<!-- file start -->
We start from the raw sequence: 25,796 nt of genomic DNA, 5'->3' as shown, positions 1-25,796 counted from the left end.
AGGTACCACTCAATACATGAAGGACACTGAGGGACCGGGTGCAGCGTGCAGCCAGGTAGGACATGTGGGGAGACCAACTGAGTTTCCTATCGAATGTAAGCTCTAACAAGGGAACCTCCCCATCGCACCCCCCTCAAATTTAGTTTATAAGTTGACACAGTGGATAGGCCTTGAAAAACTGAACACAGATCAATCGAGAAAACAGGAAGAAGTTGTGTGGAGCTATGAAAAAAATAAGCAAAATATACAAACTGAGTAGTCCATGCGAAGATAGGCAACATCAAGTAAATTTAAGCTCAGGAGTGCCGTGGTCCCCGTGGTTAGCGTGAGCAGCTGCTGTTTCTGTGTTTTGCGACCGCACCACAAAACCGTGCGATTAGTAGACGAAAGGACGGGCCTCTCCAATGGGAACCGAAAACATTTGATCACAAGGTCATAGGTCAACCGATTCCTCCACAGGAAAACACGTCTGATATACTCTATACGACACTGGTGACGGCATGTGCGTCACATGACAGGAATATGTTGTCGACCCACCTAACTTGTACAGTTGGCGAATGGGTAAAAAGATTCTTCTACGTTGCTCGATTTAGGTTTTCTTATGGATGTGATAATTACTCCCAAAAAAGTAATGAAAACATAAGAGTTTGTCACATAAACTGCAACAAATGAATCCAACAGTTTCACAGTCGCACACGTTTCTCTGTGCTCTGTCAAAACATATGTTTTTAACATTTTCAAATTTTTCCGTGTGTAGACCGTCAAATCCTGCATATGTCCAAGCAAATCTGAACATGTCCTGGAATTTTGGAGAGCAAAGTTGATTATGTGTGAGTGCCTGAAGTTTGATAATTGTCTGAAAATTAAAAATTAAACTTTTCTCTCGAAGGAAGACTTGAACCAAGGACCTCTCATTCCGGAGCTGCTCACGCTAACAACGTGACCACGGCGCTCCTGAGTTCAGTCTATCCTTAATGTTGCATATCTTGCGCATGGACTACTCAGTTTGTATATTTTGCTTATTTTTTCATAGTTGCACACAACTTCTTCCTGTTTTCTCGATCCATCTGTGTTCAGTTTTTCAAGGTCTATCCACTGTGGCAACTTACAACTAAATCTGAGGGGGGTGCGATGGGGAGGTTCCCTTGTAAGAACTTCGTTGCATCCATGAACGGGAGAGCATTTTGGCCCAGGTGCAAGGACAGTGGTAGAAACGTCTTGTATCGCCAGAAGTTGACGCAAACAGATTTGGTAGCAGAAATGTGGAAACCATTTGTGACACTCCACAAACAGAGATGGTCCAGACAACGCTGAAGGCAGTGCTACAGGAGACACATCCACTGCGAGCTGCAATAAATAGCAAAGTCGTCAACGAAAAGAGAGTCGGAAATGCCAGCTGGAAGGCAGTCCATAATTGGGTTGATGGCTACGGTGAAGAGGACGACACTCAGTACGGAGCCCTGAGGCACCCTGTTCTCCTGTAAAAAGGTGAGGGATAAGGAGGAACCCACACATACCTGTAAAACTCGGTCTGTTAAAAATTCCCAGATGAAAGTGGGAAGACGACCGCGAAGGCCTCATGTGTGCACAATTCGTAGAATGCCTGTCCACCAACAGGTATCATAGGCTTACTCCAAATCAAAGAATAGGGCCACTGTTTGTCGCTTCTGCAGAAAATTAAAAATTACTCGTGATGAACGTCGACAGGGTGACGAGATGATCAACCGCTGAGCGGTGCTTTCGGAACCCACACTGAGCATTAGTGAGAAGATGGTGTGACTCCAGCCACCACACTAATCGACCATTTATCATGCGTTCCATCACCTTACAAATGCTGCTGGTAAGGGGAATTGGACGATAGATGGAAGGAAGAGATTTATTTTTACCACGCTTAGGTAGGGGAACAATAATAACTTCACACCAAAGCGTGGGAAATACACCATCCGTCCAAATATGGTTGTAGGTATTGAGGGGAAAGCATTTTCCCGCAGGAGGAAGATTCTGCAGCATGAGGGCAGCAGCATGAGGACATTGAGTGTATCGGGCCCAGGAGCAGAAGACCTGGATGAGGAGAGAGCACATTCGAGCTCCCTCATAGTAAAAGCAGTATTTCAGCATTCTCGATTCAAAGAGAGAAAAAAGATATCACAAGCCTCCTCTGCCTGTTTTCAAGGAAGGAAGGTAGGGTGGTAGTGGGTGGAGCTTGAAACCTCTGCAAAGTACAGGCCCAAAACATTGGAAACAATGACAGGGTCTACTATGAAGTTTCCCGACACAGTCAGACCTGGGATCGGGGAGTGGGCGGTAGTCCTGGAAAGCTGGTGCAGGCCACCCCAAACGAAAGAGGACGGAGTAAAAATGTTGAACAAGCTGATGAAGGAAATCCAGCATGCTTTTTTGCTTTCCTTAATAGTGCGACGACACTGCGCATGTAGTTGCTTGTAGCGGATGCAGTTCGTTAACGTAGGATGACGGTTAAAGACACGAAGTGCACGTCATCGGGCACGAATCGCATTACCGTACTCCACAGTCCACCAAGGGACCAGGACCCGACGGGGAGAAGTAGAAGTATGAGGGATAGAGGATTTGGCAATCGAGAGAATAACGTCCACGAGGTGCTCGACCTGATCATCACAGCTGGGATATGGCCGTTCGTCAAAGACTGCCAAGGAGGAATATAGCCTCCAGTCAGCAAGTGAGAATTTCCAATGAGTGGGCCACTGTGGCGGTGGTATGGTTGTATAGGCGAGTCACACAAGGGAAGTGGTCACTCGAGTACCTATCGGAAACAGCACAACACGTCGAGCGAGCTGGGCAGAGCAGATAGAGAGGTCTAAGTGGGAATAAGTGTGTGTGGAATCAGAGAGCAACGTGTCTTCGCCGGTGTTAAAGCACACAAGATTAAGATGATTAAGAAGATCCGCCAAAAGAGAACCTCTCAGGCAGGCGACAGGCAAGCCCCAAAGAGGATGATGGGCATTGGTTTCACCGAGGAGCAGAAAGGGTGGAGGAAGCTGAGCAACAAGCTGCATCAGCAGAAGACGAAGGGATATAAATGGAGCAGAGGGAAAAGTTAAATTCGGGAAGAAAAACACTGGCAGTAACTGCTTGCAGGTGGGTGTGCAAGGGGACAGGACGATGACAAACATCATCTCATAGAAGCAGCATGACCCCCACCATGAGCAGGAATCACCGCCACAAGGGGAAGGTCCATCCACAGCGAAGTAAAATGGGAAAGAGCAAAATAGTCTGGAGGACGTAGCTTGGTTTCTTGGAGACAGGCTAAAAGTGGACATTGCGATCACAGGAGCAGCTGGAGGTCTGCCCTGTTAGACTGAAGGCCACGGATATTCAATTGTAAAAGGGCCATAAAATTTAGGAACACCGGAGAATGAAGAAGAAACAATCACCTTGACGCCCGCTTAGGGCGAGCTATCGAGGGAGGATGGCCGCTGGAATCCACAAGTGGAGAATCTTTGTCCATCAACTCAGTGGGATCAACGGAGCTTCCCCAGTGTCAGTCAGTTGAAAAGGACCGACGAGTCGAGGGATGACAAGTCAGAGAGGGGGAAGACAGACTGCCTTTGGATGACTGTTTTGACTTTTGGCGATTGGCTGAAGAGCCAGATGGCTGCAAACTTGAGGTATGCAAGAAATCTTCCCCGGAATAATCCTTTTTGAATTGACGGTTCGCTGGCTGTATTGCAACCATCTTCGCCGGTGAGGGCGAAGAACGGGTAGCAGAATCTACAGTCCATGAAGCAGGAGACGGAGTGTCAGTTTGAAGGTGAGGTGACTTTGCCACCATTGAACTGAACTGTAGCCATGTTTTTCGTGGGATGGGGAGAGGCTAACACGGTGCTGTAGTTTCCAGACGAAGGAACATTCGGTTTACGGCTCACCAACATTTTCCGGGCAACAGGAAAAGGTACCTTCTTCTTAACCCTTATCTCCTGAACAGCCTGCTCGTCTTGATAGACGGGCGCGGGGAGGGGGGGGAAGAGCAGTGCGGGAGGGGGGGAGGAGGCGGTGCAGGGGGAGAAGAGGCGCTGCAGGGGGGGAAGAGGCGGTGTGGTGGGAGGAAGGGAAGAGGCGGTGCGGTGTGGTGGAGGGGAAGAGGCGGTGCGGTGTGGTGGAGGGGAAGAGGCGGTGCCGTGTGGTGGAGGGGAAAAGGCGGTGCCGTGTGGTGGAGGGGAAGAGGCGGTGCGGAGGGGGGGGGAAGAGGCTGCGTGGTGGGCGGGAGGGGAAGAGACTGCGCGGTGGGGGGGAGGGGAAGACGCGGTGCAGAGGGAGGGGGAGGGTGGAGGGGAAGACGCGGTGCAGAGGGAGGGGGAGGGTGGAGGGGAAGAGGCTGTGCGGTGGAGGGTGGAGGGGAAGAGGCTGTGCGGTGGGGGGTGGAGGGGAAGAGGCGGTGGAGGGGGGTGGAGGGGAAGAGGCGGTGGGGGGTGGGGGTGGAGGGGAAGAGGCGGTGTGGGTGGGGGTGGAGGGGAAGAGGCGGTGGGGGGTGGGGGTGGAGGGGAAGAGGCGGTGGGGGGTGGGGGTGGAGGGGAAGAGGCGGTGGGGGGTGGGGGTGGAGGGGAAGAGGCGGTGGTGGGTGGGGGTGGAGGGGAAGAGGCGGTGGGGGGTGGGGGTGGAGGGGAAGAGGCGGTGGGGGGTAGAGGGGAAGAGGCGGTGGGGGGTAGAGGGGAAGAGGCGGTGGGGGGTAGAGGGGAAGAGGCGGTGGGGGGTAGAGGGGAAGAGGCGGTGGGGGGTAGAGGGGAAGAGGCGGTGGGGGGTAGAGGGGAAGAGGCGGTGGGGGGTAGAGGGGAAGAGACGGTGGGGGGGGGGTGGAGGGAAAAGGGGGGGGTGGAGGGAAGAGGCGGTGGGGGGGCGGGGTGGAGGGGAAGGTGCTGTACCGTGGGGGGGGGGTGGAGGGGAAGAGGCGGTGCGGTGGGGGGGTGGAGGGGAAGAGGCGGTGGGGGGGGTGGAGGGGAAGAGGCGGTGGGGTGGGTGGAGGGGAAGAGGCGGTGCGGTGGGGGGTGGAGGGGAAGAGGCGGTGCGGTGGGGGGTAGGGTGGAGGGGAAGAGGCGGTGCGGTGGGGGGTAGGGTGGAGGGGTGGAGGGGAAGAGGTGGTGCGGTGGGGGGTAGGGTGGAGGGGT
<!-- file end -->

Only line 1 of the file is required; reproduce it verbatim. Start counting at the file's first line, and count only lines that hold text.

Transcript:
We start from the raw sequence: 25,796 nt of genomic DNA, 5'->3' as shown, positions 1-25,796 counted from the left end.